Senior state department officials described the incident as a “clear violation of US sovereignty and international law” and said conditions were “not right at this moment” for Mr Blinken to travel.
Mr Blinken was prepared to depart for China tonight before the trip was postponed, Sky News understands.
He plans to travel “when conditions allow”, according to officials.
The Foreign Ministry in Beijing admitted the balloon had come from China – but said it was for meteorological and other scientific research.
The Pentagon spokesperson said it is “monitoring the situation closely and will continue to review options”.
What are spy balloons?
The balloon will probably remain over the US for a few days, the spokesperson added.
US officials also confirmed military intelligence had previously seen similar surveillance balloons elsewhere.
Military and defence leaders had considered shooting the balloon out of the sky but decided against it due to the safety risk from falling debris.
US defence secretary Lloyd Austin convened a meeting of senior military and defence leaders to review the threat profile of the balloon and possible responses, which were presented to US President Joe Biden on Wednesday.
President Biden, speaking at a White House conference about jobs earlier today, refused to answer questions on the topic.
The US has engaged Chinese officials “with urgency” and communicated the seriousness of the situation.
China and the US have experienced tensions of late, clashing over Taiwan and China’s human rights record and its military activity in the South China Sea.
Paris Olympics: UK to host summit in bid to ban Russia from games
Opposition to Russians being allowed to compete at next year’s Paris Olympics is intensifying, as the UK government prepares to convene talks with more than 30 countries.
The summit is due to be held next Friday 10 February.
The International Olympic Committee is facing dissent over its willingness to allow athletes from Russia to compete as neutrals in Paris next year in defiance of pleas from Ukraine, following Vladimir Putin’s invasion.
Ukrainian Olympic officials decided on Friday to consult on a possible boycott of the Olympics and an outright ban on Russian athletes – a stance supported by the leaders of Estonia, Latvia and Lithuania which border Russia and gained independence from the Soviet Union in 1991.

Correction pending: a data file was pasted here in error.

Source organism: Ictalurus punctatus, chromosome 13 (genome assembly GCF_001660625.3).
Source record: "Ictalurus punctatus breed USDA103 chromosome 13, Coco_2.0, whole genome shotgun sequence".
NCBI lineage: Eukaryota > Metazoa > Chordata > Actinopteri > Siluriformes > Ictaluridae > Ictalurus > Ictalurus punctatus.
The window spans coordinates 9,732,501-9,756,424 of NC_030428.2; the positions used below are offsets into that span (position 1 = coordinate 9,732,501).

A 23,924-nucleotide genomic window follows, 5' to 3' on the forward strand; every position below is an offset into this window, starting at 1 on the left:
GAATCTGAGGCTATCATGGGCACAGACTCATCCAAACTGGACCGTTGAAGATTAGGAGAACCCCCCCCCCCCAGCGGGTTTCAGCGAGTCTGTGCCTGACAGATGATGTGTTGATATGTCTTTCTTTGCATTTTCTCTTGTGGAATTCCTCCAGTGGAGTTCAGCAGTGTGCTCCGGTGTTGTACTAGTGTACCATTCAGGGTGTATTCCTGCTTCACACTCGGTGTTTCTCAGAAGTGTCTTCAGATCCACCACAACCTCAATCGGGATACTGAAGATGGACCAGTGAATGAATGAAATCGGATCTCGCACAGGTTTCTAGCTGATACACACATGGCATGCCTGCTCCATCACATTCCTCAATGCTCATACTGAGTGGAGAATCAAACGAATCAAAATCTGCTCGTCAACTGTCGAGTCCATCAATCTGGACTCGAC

Lithuania’s sports minister Jurgita Siugzdiniene told Sky News that her British counterpart has organised a virtual meeting next Friday involving more than 30 countries on excluding athletes from Russia and Belarus from the Olympics.
As well as European governments, officials from Canada, Japan, New Zealand and South Korea are among the global participants in the meeting. Poland has said it would be possible to build a coalition of about 40 countries, including the US, Britain and Canada.
“We should do everything [so] Russian and Belarusian athletes would not participate in the Olympics, and even under the veil of neutrality,” Ms Siugzdiniene said.
“That’s what we should agree and that is very important. And so in that way we wouldn’t need to discuss the boycott.”
The IOC announced last week that it was open to athletes from Russia and Belarus – which has been used as a staging post for the invasion of Ukraine – competing as neutrals in Paris if they have not actively supported the war.
“I see it as an effort to legitimise and distract attention from Russia’s war of aggression against Ukraine,” Ms Siugzdiniene said.
“I think they can use this as a platform. So it would be very wrong that we would provide this opportunity for them.”
In the last three summer and winter Olympics between 2018 and 2022, Russian athletes have been prevented from competing with the national flag or anthem as punishment for the country’s state-sponsored doping scheme.
Ukrainian President Volodymyr Zelenskyy has said any neutral flag for Russia in Paris would be “stained with blood”.
At Friday’s meeting, Ukraine’s sports minister and president of the country’s Olympic committee Vadym Hutzait said members were united “against allowing sportspeople from Russia and Belarus from competing”.
In an appeal to sporting authorities, he said: “As long as the war is going on, as long as our motherland is being bombed, as long as we are fighting for freedom and independence, we have a great wish not to see them [Russians and Belarusians].
“There is a discussion on the international level and we have already some countries supporting us.”
He added: “The price of Ukrainians’ lives is of the highest value. We have no right for compromise … when our Ukrainians are dying.”
The IOC wants sports federations to allow any Russians or Belarusians who have not been “actively supporting the war in Ukraine” to take part and argues it would be discriminatory to ban athletes based on their citizenship alone.
It has responded to the comparison with Apartheid-era South Africa being excluded from the Olympics for more than 20 years, pointing out that UN sanctions were in place at the time.
“There are no UN sanctions in place against Russia and Belarus at this moment in time,” the IOC said.
But Russia, as a permanent member of the UN Security Council, can veto any proposed resolution.
Government pressure on athletes and sports bodies should also be resisted, the IOC said, adding its stated mission is “to unite the entire world in a peaceful competition”.